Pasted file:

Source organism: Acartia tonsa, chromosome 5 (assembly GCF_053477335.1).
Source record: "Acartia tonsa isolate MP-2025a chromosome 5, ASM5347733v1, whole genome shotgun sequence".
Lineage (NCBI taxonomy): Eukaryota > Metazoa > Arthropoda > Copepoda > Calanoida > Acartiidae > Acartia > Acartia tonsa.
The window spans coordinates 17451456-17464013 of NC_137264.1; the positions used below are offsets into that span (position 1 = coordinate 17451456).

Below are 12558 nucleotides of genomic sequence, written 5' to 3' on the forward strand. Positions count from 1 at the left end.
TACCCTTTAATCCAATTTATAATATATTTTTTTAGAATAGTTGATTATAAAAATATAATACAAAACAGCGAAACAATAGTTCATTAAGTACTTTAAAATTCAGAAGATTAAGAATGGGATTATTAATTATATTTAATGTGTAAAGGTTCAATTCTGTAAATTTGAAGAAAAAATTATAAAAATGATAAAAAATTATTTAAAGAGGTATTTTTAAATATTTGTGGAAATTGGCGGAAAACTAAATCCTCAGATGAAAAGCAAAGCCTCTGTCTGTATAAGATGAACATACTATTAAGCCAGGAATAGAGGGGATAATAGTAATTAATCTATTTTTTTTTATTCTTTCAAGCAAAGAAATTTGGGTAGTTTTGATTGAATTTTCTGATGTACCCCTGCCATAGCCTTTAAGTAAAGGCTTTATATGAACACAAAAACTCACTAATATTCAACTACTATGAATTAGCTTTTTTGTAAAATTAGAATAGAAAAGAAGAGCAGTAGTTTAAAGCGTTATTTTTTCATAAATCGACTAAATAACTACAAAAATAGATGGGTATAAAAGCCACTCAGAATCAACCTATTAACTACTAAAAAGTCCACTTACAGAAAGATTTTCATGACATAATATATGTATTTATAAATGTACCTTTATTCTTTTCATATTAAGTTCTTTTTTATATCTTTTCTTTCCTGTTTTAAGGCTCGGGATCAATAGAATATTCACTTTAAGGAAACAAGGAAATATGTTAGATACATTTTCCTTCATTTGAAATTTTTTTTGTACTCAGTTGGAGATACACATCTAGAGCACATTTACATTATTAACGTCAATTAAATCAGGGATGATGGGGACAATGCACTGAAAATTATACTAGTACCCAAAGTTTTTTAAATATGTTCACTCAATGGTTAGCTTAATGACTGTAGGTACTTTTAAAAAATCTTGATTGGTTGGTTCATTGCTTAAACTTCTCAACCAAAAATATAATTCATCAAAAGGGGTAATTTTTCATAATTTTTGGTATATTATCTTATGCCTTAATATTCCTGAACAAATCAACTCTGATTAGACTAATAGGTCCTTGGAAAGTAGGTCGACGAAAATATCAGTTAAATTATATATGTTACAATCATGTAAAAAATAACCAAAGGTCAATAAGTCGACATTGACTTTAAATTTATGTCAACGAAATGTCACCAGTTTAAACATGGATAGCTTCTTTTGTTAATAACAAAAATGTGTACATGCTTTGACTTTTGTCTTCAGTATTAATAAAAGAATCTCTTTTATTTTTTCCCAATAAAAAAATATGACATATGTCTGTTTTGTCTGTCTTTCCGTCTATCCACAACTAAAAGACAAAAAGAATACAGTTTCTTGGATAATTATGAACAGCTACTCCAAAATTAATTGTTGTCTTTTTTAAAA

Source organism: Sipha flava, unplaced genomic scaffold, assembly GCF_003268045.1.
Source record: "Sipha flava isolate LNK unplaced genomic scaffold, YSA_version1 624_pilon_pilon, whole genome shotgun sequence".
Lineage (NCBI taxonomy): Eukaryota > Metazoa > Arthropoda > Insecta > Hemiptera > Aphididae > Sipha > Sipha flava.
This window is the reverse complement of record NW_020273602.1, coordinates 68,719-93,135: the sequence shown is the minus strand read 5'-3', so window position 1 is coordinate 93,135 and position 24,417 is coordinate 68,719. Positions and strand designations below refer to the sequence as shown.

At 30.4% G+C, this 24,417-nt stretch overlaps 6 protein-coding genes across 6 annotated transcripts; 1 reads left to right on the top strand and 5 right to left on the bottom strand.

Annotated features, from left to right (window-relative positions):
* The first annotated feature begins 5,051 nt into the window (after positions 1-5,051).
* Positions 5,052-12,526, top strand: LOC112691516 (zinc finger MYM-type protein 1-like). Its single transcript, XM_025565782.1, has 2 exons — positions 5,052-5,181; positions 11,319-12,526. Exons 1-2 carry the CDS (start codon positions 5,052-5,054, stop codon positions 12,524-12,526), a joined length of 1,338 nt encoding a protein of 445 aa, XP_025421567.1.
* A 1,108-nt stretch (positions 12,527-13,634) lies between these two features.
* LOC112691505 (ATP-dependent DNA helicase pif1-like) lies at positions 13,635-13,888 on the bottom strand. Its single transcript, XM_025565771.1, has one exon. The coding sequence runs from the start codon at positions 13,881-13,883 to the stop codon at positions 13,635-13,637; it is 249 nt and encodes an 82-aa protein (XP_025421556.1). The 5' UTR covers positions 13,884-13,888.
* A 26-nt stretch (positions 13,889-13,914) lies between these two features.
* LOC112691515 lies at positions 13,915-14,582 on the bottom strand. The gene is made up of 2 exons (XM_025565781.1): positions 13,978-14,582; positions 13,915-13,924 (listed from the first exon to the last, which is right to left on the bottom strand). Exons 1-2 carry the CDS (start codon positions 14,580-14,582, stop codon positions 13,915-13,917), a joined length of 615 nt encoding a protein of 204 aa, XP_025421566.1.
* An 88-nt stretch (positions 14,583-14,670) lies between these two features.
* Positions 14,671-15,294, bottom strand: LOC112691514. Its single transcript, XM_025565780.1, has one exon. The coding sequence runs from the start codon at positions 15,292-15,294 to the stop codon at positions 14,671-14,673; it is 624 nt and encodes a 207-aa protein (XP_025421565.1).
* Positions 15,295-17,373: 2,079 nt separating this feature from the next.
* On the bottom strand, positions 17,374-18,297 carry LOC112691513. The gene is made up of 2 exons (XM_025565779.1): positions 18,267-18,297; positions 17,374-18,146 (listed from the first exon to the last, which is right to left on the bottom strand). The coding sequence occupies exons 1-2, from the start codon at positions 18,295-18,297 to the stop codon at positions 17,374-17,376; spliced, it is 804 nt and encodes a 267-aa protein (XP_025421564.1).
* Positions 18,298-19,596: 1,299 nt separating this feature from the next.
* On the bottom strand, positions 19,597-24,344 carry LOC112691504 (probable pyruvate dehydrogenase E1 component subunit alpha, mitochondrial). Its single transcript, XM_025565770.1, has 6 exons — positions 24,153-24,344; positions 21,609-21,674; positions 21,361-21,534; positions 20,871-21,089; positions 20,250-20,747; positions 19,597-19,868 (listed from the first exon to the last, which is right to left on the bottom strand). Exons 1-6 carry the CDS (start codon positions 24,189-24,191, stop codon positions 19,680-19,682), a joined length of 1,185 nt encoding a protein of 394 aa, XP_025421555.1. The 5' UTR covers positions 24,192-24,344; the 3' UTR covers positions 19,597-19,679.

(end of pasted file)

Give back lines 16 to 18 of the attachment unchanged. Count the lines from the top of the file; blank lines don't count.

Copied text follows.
* LOC112691505 (ATP-dependent DNA helicase pif1-like) lies at positions 13,635-13,888 on the bottom strand. Its single transcript, XM_025565771.1, has one exon. The coding sequence runs from the start codon at positions 13,881-13,883 to the stop codon at positions 13,635-13,637; it is 249 nt and encodes an 82-aa protein (XP_025421556.1). The 5' UTR covers positions 13,884-13,888.
* A 26-nt stretch (positions 13,889-13,914) lies between these two features.
* LOC112691515 lies at positions 13,915-14,582 on the bottom strand. The gene is made up of 2 exons (XM_025565781.1): positions 13,978-14,582; positions 13,915-13,924 (listed from the first exon to the last, which is right to left on the bottom strand). Exons 1-2 carry the CDS (start codon positions 14,580-14,582, stop codon positions 13,915-13,917), a joined length of 615 nt encoding a protein of 204 aa, XP_025421566.1.